A patch test is a skin test used to find the cause of a possible allergic reaction on the skin. This reaction is called allergic contact dermatitis. Contact dermatitis is a reaction to something that came into contact with the skin. This kind of allergic reaction usually causes inflammation (redness, itching).
Patch testing is done by the dermatology clinic. During patch testing, different substances are placed on the skin and taped in place. The patches are typically placed on the back, left on for 2 days and then removed. The area of skin that was tested will be evaluated by the dermatologist 2 to 4 days after the patches are removed.
You will need to bring your child to the dermatology clinic 2 to 3 times during the week that the patch testing is done. Generally the test week is a total of 5 days.
It is important to follow the guidelines below to get accurate results. Patch testing evaluates a slow, delayed skin reaction so it is important that the patches stay in place. The test site must also be protected throughout the entire test week.
Preparation for the Test
Getting the skin ready for your patch test is important. Following these instructions will help you to get more accurate, reliable results.
Avoid sun exposure for 1 to 2 weeks before patch testing.
Do not use topical medicines (creams and ointments) on the back and any other area where patches may be placed for at least 1 week before patch testing. You can continue to use these medicines on areas of the body where patches will not be placed.
You may use moisturizers on the skin until the day before patch testing.
Your child may continue to take any prescribed antihistamines as usual before and during the testing.
During the Test Week
Parents may stay with their child before and throughout testing.
The patches and test area marked with ink must be kept dry throughout the entire test.
Do not apply anything to the test area. This includes all soaps, creams, ointments and moisturizers.
Do not scratch, rub, loosen or remove the patches.
Avoid physical activities that will loosen the tape.
Do not expose the test area to sunlight.
Avoid hot areas and activities that cause excessive sweating.
Continue to take your prescribed antihistamines.
The patches must be kept dry. Your child should not take a shower or bath. Wash areas of the body where there are no patches with a washcloth or bath sponge. Be careful not to get the patches wet.
The First Visit:
The patches are usually placed on your child’s back and left in place for 2 days.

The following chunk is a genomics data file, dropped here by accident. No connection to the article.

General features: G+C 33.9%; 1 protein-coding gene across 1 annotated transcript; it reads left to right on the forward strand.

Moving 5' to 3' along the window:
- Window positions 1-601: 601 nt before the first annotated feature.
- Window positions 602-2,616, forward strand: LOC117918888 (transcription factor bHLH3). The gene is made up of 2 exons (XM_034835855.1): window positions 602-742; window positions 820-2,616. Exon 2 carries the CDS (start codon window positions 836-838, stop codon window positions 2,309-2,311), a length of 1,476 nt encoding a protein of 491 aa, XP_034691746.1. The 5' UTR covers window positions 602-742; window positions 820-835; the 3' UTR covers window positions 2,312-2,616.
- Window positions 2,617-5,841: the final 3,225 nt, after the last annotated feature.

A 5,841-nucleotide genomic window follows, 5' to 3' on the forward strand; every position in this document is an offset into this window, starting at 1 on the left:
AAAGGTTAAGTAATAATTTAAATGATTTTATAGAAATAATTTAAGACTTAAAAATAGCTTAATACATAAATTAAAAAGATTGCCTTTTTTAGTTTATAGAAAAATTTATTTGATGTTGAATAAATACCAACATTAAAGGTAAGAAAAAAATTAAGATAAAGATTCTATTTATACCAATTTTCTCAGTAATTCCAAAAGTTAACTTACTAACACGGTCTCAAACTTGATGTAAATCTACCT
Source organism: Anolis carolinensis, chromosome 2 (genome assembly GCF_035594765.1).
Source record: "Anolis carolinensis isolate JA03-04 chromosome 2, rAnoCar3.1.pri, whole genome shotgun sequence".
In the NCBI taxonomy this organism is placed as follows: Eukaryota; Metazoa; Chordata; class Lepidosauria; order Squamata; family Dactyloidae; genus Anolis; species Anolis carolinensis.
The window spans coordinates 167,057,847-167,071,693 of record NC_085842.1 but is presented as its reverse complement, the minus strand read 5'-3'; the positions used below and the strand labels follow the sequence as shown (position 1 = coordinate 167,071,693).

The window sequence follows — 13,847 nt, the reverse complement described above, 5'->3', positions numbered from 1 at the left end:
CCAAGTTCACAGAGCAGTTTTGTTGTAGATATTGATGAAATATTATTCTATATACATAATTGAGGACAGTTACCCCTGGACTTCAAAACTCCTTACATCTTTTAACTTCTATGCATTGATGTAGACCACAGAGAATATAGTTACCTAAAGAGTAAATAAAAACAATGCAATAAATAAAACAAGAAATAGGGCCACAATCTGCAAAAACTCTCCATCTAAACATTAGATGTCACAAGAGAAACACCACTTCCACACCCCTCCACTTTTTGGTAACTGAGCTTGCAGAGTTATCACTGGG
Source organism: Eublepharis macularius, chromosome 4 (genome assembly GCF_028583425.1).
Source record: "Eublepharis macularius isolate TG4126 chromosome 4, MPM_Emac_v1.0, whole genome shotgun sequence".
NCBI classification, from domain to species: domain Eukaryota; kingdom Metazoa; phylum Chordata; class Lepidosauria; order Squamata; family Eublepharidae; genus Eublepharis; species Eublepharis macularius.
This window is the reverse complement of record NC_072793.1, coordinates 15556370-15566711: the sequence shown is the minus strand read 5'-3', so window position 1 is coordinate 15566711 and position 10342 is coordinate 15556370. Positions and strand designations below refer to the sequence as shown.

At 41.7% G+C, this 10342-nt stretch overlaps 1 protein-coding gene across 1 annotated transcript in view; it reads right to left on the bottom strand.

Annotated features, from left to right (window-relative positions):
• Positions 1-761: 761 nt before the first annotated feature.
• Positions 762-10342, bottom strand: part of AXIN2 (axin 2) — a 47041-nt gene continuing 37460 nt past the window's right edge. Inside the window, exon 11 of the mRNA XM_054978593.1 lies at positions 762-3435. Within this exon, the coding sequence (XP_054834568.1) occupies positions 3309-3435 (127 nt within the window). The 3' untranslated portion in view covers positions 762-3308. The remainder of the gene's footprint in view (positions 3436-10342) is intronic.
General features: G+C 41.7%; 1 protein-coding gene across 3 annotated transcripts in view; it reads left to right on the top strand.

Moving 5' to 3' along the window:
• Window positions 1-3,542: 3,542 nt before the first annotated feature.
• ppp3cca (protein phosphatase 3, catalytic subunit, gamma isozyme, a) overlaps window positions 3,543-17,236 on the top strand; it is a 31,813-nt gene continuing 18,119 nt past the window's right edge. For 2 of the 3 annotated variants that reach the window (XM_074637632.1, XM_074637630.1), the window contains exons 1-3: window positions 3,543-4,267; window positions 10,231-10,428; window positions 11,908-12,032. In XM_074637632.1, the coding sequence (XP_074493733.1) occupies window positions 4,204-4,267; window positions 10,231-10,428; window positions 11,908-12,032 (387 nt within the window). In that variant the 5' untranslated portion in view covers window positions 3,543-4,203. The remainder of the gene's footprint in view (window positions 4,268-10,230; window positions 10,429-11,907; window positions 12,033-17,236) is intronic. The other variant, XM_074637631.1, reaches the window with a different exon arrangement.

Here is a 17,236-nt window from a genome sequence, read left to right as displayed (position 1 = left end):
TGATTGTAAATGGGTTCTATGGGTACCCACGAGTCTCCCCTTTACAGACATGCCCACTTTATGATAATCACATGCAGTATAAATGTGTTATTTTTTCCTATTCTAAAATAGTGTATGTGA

Your child should wear loose, comfortable clothing.
Your child should wear old, dark-colored clothes to avoid stains from the marker.
Small sheets, or patches, holding different substances are placed on the skin. The nurses will use a marker to outline the edges of the sheets. Then the sheets will be secured with tape or another sticky bandage (dressing).
The Second Visit:
The second visit is usually 2 days after the patches were put on. Typically you will bring your child to the clinic to have the patches removed. The nurses will carefully remove the tape and patches. They will re-mark the skin where the patches were. The nurses will check the area to see if the skin shows any signs of a reaction. In many cases a reaction may not have shown up yet. It is still important to come back to the clinic to have the area checked one more time.
Continue to keep the skin dry where the patches were. Do not let your child take a shower or bathe where the patches were. Do not apply creams, ointments, or moisturizers where the patches were. Do not let your child scratch the skin where the patches were. Your child should avoid hot areas and activities that cause excessive sweating.
Removing patches: Normally you should not remove patches yourself. Usually the nurses in the dermatology clinic remove them. Occasionally the doctor will ask a family to remove the patches at home. If you have been given this instruction you will remove the tape and clear bandage carefully. You will re-mark the borders of the patch testing sheets with the marker you were given before you take them off the skin.
Sometimes a patch may fall off or pull away so that it is not actually touching the skin. If this happens it is important to let your child’s doctor know at your next appointment.
The Third Visit:
The third visit is usually 4 to 5 days after the patches were put on. Your child will come to the clinic to have the skin checked. It is important to check the skin again to look for skin reactions. The nurses and doctor will look at the child’s skin and tell you if there are any substances that your child should avoid.
After your child’s visit you can restart topical creams, ointments, and moisturizers. Your child may shower and bathe normally.
If you have any questions, be sure to ask your child’s doctor or nurse.
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